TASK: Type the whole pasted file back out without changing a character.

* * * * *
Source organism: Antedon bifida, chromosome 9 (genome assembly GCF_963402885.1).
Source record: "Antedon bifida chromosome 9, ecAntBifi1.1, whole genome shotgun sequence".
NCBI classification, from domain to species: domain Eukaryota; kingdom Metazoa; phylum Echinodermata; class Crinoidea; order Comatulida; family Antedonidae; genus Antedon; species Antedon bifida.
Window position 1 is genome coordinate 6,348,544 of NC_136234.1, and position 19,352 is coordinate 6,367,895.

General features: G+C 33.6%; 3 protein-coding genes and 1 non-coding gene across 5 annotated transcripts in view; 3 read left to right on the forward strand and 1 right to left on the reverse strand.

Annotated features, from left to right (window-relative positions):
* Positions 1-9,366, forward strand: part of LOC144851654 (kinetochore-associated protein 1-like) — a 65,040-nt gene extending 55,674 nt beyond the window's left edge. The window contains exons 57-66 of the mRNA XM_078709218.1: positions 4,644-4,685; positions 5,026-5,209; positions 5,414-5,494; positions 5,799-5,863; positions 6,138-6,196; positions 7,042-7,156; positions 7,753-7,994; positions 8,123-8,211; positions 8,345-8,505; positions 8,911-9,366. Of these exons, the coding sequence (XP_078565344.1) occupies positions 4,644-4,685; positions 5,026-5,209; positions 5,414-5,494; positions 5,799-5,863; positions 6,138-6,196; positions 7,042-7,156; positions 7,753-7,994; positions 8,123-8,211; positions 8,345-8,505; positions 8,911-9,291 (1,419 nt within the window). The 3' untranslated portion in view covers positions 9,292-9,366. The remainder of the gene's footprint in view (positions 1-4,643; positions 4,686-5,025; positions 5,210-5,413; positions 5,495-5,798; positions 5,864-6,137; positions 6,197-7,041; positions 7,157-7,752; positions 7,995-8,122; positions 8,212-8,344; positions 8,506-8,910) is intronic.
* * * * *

Source organism: Antedon bifida, chromosome 9 (genome assembly GCF_963402885.1).
Source record: "Antedon bifida chromosome 9, ecAntBifi1.1, whole genome shotgun sequence".
NCBI classification, from domain to species: domain Eukaryota; kingdom Metazoa; phylum Echinodermata; class Crinoidea; order Comatulida; family Antedonidae; genus Antedon; species Antedon bifida.
Window position 1 is genome coordinate 6,348,544 of NC_136234.1, and position 19,352 is coordinate 6,367,895.

General features: G+C 33.6%; 3 protein-coding genes and 1 non-coding gene across 5 annotated transcripts in view; 3 read left to right on the forward strand and 1 right to left on the reverse strand.

Annotated features, from left to right (window-relative positions):
* Positions 1-9,366, forward strand: part of LOC144851654 (kinetochore-associated protein 1-like) — a 65,040-nt gene extending 55,674 nt beyond the window's left edge. The window contains exons 57-66 of the mRNA XM_078709218.1: positions 4,644-4,685; positions 5,026-5,209; positions 5,414-5,494; positions 5,799-5,863; positions 6,138-6,196; positions 7,042-7,156; positions 7,753-7,994; positions 8,123-8,211; positions 8,345-8,505; positions 8,911-9,366. Of these exons, the coding sequence (XP_078565344.1) occupies positions 4,644-4,685; positions 5,026-5,209; positions 5,414-5,494; positions 5,799-5,863; positions 6,138-6,196; positions 7,042-7,156; positions 7,753-7,994; positions 8,123-8,211; positions 8,345-8,505; positions 8,911-9,291 (1,419 nt within the window). The 3' untranslated portion in view covers positions 9,292-9,366. The remainder of the gene's footprint in view (positions 1-4,643; positions 4,686-5,025; positions 5,210-5,413; positions 5,495-5,798; positions 5,864-6,137; positions 6,197-7,041; positions 7,157-7,752; positions 7,995-8,122; positions 8,212-8,344; positions 8,506-8,910) is intronic.